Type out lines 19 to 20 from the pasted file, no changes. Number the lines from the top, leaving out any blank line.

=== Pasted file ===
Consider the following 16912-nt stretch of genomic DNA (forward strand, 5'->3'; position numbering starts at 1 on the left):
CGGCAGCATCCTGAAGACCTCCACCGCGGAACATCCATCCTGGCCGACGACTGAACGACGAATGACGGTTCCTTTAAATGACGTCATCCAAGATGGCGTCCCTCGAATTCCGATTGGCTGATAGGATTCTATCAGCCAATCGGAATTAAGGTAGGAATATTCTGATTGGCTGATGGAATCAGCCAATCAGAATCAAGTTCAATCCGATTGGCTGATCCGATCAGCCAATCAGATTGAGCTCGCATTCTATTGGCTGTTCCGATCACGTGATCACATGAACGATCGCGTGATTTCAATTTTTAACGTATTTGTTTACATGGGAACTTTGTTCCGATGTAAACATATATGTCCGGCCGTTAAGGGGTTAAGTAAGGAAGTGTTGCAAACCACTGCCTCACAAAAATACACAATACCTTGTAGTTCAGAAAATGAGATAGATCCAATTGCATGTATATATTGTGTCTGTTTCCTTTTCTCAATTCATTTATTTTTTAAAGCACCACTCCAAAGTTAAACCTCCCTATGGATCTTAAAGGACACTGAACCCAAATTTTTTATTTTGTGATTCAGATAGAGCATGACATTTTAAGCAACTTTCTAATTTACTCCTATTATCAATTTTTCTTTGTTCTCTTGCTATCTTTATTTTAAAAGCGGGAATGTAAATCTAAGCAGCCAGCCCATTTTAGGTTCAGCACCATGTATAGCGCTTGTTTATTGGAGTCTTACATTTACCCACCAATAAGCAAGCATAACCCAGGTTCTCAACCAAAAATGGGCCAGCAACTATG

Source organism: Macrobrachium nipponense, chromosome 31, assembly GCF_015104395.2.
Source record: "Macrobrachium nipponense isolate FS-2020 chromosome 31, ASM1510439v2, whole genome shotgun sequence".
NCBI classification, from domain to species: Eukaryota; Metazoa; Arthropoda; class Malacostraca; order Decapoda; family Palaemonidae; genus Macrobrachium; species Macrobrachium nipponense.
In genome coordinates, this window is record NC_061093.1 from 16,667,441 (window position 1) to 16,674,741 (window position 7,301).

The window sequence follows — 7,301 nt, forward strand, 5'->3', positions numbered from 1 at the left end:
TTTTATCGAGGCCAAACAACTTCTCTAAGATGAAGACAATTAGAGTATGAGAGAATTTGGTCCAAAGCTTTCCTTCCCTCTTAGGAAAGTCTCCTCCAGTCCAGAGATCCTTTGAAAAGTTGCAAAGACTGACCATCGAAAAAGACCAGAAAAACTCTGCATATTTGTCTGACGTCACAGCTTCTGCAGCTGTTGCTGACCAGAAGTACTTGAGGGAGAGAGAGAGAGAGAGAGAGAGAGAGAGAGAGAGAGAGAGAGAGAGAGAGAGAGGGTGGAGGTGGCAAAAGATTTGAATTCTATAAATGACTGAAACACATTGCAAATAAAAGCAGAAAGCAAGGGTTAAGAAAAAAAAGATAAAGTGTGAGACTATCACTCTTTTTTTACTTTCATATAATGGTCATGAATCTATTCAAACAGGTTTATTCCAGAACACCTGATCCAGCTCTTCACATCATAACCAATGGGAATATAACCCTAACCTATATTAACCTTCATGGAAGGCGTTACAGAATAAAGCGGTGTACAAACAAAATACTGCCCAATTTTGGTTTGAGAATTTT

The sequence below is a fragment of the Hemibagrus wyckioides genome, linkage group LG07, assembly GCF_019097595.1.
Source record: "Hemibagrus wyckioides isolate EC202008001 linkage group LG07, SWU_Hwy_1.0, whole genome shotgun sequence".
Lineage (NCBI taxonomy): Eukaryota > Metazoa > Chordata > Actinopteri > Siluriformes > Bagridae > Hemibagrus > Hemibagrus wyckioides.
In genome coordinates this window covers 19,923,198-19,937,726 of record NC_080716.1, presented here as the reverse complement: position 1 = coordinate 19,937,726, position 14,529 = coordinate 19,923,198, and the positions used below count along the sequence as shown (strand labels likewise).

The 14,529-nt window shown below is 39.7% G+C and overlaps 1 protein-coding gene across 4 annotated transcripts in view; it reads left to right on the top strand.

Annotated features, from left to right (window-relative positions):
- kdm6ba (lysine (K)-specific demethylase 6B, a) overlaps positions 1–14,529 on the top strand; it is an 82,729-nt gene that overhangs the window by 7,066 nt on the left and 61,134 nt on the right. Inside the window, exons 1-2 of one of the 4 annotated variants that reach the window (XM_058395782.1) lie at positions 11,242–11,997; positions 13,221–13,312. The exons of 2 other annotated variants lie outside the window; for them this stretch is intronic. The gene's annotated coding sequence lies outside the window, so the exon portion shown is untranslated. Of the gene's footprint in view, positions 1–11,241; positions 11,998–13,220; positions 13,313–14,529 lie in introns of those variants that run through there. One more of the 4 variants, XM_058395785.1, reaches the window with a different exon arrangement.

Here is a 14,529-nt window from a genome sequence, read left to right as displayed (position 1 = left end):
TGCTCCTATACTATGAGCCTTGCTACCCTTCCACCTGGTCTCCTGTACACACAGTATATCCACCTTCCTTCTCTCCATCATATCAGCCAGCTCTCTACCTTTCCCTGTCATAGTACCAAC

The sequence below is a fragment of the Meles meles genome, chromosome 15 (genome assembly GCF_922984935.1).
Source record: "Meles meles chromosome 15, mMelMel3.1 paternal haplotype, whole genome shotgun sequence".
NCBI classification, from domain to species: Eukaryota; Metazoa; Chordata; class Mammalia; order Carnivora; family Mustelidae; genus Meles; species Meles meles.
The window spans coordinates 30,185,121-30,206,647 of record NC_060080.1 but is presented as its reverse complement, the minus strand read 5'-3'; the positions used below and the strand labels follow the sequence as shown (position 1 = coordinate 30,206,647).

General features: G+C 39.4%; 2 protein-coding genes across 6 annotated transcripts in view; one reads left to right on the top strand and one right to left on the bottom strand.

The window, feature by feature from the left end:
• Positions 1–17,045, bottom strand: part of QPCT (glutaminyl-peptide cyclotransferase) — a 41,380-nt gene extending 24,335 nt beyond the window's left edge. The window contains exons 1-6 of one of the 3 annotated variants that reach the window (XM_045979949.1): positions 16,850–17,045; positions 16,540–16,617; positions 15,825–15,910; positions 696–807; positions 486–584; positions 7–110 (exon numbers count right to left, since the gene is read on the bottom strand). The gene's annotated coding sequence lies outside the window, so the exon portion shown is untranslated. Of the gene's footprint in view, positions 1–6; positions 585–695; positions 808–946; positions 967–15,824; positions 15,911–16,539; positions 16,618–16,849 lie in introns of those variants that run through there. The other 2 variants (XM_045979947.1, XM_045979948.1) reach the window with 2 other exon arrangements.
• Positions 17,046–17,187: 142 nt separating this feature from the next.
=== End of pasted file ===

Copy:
Source record: "Meles meles chromosome 15, mMelMel3.1 paternal haplotype, whole genome shotgun sequence".
NCBI classification, from domain to species: Eukaryota; Metazoa; Chordata; class Mammalia; order Carnivora; family Mustelidae; genus Meles; species Meles meles.